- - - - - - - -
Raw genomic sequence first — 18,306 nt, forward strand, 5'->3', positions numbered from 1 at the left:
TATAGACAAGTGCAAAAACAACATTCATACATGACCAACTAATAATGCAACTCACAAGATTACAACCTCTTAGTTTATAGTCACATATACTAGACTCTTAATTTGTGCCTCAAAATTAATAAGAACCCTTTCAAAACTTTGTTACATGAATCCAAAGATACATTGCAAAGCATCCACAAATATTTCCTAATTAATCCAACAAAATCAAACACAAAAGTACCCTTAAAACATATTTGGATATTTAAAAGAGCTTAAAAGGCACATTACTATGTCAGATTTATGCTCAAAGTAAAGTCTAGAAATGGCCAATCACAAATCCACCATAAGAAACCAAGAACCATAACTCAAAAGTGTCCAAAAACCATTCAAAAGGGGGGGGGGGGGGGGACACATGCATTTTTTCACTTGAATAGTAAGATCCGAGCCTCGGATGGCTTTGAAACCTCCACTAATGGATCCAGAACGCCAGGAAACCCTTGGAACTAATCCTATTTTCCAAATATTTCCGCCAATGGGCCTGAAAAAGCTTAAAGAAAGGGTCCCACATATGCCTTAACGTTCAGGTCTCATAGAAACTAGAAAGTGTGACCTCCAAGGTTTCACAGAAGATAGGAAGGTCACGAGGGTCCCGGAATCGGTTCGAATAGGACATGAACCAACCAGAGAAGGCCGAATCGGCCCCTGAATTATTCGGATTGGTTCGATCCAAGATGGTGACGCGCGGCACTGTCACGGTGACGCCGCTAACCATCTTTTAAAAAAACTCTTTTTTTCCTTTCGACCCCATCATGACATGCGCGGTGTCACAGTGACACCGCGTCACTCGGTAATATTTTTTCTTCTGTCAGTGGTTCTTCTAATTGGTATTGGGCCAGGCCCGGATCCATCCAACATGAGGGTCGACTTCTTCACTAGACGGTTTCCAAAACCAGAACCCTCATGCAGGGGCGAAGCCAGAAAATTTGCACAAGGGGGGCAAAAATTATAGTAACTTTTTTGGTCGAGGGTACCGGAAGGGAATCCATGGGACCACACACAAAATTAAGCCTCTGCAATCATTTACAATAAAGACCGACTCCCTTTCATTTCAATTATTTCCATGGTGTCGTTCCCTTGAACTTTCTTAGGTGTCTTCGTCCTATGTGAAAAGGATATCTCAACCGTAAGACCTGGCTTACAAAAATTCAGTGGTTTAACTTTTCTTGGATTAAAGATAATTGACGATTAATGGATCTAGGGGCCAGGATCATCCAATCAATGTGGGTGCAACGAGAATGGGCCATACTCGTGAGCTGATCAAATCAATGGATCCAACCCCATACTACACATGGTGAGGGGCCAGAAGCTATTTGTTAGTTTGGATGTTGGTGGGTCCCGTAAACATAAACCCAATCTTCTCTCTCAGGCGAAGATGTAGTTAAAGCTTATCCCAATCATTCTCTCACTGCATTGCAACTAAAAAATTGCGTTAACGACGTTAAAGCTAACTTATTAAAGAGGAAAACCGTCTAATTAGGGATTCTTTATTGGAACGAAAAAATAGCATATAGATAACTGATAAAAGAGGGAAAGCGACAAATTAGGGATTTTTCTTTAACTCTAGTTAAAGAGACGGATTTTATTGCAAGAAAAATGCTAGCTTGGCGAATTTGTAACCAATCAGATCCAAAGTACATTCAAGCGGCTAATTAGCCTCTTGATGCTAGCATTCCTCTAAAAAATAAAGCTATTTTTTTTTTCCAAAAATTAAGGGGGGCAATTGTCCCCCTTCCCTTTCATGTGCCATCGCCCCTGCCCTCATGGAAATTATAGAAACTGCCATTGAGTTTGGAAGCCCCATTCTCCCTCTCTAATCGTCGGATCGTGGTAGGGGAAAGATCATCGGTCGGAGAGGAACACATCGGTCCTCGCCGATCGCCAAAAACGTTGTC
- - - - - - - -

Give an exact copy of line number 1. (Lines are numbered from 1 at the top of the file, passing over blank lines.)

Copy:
Raw genomic sequence first — 18,306 nt, forward strand, 5'->3', positions numbered from 1 at the left: